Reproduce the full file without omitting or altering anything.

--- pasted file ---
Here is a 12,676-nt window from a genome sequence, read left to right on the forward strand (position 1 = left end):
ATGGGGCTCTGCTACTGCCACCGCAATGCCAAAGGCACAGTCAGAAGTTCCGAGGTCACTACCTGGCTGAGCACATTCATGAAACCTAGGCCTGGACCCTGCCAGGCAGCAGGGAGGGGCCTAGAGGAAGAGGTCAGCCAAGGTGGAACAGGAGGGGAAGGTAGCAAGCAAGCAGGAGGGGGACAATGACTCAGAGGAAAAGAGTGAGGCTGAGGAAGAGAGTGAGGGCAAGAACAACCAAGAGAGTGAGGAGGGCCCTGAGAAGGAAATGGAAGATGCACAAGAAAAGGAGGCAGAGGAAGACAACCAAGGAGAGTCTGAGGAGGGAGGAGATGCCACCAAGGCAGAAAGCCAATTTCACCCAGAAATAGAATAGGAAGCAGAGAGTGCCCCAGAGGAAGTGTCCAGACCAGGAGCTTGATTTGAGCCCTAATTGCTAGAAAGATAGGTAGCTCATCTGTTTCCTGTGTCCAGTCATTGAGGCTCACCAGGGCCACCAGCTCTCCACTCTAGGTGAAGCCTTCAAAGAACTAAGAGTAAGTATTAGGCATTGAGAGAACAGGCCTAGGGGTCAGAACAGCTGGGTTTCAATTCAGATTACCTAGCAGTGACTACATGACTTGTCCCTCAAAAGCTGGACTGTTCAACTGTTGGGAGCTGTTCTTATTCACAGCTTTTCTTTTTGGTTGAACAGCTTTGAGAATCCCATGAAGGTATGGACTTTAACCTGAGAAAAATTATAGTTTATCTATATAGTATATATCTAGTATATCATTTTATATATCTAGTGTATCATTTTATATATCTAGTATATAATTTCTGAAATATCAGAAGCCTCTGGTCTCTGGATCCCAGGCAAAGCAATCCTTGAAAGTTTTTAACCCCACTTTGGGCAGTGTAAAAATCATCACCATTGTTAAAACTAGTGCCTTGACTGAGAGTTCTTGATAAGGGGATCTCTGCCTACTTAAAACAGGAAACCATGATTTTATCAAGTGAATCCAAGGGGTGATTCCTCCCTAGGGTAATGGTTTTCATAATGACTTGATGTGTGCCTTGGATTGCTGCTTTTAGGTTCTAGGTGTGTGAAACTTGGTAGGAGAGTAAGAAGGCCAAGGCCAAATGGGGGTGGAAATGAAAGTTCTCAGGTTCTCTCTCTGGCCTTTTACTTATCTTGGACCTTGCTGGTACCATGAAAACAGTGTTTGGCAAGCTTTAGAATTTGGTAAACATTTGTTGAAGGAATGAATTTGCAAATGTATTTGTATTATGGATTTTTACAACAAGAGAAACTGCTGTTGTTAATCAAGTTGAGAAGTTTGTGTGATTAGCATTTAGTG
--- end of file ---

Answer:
Here is a 12,676-nt window from a genome sequence, read left to right on the forward strand (position 1 = left end):
ATGGGGCTCTGCTACTGCCACCGCAATGCCAAAGGCACAGTCAGAAGTTCCGAGGTCACTACCTGGCTGAGCACATTCATGAAACCTAGGCCTGGACCCTGCCAGGCAGCAGGGAGGGGCCTAGAGGAAGAGGTCAGCCAAGGTGGAACAGGAGGGGAAGGTAGCAAGCAAGCAGGAGGGGGACAATGACTCAGAGGAAAAGAGTGAGGCTGAGGAAGAGAGTGAGGGCAAGAACAACCAAGAGAGTGAGGAGGGCCCTGAGAAGGAAATGGAAGATGCACAAGAAAAGGAGGCAGAGGAAGACAACCAAGGAGAGTCTGAGGAGGGAGGAGATGCCACCAAGGCAGAAAGCCAATTTCACCCAGAAATAGAATAGGAAGCAGAGAGTGCCCCAGAGGAAGTGTCCAGACCAGGAGCTTGATTTGAGCCCTAATTGCTAGAAAGATAGGTAGCTCATCTGTTTCCTGTGTCCAGTCATTGAGGCTCACCAGGGCCACCAGCTCTCCACTCTAGGTGAAGCCTTCAAAGAACTAAGAGTAAGTATTAGGCATTGAGAGAACAGGCCTAGGGGTCAGAACAGCTGGGTTTCAATTCAGATTACCTAGCAGTGACTACATGACTTGTCCCTCAAAAGCTGGACTGTTCAACTGTTGGGAGCTGTTCTTATTCACAGCTTTTCTTTTTGGTTGAACAGCTTTGAGAATCCCATGAAGGTATGGACTTTAACCTGAGAAAAATTATAGTTTATCTATATAGTATATATCTAGTATATCATTTTATATATCTAGTGTATCATTTTATATATCTAGTATATAATTTCTGAAATATCAGAAGCCTCTGGTCTCTGGATCCCAGGCAAAGCAATCCTTGAAAGTTTTTAACCCCACTTTGGGCAGTGTAAAAATCATCACCATTGTTAAAACTAGTGCCTTGACTGAGAGTTCTTGATAAGGGGATCTCTGCCTACTTAAAACAGGAAACCATGATTTTATCAAGTGAATCCAAGGGGTGATTCCTCCCTAGGGTAATGGTTTTCATAATGACTTGATGTGTGCCTTGGATTGCTGCTTTTAGGTTCTAGGTGTGTGAAACTTGGTAGGAGAGTAAGAAGGCCAAGGCCAAATGGGGGTGGAAATGAAAGTTCTCAGGTTCTCTCTCTGGCCTTTTACTTATCTTGGACCTTGCTGGTACCATGAAAACAGTGTTTGGCAAGCTTTAGAATTTGGTAAACATTTGTTGAAGGAATGAATTTGCAAATGTATTTGTATTATGGATTTTTACAACAAGAGAAACTGCTGTTGTTAATCAAGTTGAGAAGTTTGTGTGATTAGCATTTAGTG